Falk, John Peter

, one of the scientific travellers, employed by the late empress of Russia to explore her vast dominions, was born in Westrogothia, a province in Sweden, about 1727. He studied medicine in the university of Upsal, and went through a course of botany under the celebrated Linnæus, to whose son he was, tutor. He publicly defended the dissertation (in the Linnaei “Amcenitates Academics”) which that famous botanist had composed on a new species of plants, which he called astromeTi’a. In 1760, he was so deeply affected with depression of spirits, that Linnæus, in order to amuse his mind, sent him to travel over the island of Gothland, to make a collection of the plants it produces, and the various kinds of corals and corallines which the sea leaves on its shores; but this journey was attended with no diminution of his distemper, which found a continual supply of aliment in a sanguine melancholy temperament, in a too sedentary way of life, and in the bad state of his finances.

Professor Forskael having left Upsal for Copenhagen in 1760, Falk followed him thither, in hopes of being appointed his assistant in his famous journey through Arabia, but the society that were to go on that important expedition being already formed, his application failed, and being obliged to return, he herborised as he travelled, and enriched the Flora Suecica with several new discoveries. A man in office at St. Petersburgh having written to Linnæus to send him a director for his cabinet of natural history, Falkaccepted the post, which led him to the chair of professor of botany at the apothecaries’ garden at St. Petersburgh, a place that had been long vacant; but his hypochondriac complaint still continued to torment him. When the imperial academy of sciences was preparing in 1768 the plan of its learned expeditions, it took Falk into its service, though his health was uncertain. He was recalled in 1771, but having got only to Kasan in 1773, he there obtained permission to go and use the baths of Kissiar, | from which he returned again to Kasan at the end of the year, with his health apparently better; but his disease soon returned with redoubled violence, and his mind being deranged he put a period to his life on March 31, 1774. His fate was generally and justly lamented. His papers were found in the greatest disorder. They contained, however, very useful and important relations. He particularly made it his business to inquire about the Kirguises and the other Tartarian nations; and as he frequently remained for the space of nine months together in the same place, he was enabled to procure satisfactory reports concerning the objects of his investigations. The imperial academy, in 1774, appointed professor Laxmann to arrange his manuscripts in order for publication; which was done accordingly, but they were not published until 1735, when they appeared at Petersburgh in 3 vols. 4to. 1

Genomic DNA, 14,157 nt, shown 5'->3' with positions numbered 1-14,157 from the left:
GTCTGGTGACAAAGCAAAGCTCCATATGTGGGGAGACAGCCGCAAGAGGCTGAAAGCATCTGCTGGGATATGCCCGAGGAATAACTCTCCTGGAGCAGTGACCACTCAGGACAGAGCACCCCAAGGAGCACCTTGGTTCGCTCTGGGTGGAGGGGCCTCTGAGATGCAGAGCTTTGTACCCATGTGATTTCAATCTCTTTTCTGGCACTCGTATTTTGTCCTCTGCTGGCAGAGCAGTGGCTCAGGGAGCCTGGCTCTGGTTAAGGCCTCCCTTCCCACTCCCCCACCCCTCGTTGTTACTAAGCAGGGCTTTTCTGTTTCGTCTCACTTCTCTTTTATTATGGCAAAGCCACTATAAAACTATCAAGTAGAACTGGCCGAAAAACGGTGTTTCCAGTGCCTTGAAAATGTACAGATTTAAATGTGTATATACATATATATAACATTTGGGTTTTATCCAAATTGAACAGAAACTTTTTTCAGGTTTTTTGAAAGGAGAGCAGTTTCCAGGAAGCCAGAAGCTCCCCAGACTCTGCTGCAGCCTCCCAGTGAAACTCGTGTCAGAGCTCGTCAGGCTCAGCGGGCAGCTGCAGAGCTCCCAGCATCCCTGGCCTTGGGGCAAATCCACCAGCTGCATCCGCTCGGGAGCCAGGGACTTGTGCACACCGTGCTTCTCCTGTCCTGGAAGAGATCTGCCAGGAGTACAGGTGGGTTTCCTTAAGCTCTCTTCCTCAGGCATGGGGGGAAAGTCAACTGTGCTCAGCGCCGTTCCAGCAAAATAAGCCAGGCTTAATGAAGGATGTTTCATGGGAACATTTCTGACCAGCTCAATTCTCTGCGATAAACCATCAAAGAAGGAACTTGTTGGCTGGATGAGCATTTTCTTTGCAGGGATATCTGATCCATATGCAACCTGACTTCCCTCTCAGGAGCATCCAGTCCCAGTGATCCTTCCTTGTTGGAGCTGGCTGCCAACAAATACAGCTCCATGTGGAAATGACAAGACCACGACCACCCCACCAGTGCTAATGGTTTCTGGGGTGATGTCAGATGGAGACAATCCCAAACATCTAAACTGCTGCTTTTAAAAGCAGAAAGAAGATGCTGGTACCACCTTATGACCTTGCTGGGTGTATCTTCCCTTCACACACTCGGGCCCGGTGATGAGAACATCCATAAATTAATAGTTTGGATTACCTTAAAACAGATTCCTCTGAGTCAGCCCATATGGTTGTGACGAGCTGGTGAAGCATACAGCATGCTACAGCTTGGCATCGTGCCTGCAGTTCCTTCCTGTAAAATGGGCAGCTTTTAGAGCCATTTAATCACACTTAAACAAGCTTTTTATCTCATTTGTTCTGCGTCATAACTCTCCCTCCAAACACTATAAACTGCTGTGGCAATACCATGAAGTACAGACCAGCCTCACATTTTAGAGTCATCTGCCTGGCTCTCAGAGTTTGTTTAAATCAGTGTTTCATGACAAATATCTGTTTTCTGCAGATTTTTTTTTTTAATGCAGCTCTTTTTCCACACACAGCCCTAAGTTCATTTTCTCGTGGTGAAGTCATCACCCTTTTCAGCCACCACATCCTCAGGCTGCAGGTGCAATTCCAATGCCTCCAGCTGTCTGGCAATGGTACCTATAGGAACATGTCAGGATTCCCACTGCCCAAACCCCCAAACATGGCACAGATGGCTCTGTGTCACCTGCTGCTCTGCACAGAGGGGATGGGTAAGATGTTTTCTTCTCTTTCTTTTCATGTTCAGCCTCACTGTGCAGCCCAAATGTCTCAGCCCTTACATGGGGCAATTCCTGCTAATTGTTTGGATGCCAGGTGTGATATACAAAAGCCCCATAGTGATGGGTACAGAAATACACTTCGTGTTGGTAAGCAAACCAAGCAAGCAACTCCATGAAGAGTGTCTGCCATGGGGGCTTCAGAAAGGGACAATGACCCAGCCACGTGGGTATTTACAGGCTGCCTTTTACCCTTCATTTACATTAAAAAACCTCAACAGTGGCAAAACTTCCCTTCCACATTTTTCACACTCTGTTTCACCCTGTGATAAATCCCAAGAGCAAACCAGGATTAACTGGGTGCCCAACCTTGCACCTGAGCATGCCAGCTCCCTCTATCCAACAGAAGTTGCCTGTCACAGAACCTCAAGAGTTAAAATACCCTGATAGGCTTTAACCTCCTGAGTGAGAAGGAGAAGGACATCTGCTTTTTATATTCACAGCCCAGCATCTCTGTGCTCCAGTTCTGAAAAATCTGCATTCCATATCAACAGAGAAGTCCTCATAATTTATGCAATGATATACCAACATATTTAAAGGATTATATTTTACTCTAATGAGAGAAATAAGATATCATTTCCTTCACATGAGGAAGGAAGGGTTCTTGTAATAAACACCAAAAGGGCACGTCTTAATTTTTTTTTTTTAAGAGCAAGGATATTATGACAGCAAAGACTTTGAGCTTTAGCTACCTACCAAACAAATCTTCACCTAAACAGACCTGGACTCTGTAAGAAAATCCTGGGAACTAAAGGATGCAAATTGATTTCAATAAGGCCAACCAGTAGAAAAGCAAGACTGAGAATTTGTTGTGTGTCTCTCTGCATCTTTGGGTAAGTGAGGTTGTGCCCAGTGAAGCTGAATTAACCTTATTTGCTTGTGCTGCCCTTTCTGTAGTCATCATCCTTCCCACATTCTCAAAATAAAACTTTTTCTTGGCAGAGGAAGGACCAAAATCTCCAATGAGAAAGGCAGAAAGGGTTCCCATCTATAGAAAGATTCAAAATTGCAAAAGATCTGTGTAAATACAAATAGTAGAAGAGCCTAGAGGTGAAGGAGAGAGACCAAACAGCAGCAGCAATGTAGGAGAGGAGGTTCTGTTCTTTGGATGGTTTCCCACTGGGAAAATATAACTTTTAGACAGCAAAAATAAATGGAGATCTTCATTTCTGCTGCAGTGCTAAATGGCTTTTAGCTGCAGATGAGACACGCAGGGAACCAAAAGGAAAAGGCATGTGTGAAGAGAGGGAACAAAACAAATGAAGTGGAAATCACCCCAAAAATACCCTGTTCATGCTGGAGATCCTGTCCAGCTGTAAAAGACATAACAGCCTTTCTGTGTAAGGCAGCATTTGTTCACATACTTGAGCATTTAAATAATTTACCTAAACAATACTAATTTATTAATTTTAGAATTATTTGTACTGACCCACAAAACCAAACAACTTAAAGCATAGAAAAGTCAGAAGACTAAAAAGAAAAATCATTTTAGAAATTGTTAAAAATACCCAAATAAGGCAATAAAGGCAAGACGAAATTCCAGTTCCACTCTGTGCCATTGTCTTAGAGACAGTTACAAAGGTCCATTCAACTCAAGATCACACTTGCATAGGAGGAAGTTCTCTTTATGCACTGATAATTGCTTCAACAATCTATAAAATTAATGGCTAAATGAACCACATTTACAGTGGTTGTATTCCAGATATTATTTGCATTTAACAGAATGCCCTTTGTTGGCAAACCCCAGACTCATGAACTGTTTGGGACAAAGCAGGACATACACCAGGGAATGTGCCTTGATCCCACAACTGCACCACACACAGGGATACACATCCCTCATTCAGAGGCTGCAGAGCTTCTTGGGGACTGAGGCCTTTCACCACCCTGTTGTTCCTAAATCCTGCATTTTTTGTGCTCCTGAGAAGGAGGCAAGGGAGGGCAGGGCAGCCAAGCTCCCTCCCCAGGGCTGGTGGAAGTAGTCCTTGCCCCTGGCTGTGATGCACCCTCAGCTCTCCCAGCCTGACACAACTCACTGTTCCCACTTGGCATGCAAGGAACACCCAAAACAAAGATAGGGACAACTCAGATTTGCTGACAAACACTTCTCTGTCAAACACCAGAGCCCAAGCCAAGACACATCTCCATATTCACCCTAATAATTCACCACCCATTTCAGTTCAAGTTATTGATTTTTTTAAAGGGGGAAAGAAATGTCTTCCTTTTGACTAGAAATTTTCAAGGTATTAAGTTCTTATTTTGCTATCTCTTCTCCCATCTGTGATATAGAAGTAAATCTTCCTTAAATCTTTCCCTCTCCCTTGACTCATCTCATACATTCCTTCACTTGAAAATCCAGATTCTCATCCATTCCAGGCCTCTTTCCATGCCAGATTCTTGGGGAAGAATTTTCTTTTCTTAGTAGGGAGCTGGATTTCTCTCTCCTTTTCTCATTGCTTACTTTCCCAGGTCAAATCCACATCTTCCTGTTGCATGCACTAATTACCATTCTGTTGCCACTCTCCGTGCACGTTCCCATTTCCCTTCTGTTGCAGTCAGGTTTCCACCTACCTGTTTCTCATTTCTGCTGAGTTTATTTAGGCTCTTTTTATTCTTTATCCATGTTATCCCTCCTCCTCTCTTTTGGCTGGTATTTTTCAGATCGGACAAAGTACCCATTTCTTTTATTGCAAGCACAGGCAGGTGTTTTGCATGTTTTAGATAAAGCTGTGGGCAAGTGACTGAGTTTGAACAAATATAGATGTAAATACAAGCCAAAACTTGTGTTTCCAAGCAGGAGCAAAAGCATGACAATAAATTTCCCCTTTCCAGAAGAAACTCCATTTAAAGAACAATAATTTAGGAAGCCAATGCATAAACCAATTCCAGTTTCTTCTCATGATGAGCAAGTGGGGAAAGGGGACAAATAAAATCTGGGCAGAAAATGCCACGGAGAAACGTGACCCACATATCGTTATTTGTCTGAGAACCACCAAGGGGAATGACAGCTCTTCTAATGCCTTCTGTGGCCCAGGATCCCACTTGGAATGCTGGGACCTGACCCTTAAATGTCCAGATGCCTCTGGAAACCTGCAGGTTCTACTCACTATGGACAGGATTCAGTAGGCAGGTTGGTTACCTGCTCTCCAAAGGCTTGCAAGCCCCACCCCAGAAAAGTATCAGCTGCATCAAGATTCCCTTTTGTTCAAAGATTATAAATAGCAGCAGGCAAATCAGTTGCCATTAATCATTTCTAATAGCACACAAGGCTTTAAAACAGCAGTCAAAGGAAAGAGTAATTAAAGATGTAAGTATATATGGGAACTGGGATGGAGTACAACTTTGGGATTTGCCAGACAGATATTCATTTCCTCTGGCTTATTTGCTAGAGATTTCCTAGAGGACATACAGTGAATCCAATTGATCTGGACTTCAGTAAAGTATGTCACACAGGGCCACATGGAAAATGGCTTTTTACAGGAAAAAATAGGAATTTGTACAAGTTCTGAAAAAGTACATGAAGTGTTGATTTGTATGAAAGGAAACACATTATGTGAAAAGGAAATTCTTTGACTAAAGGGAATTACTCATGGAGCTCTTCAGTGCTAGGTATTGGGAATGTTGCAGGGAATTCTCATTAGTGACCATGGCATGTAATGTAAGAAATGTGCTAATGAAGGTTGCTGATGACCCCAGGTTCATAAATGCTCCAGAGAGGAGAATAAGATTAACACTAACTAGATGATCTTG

Dr. Cleig’s Suppl. to the Encyclop. Britan, —Dict. Hist.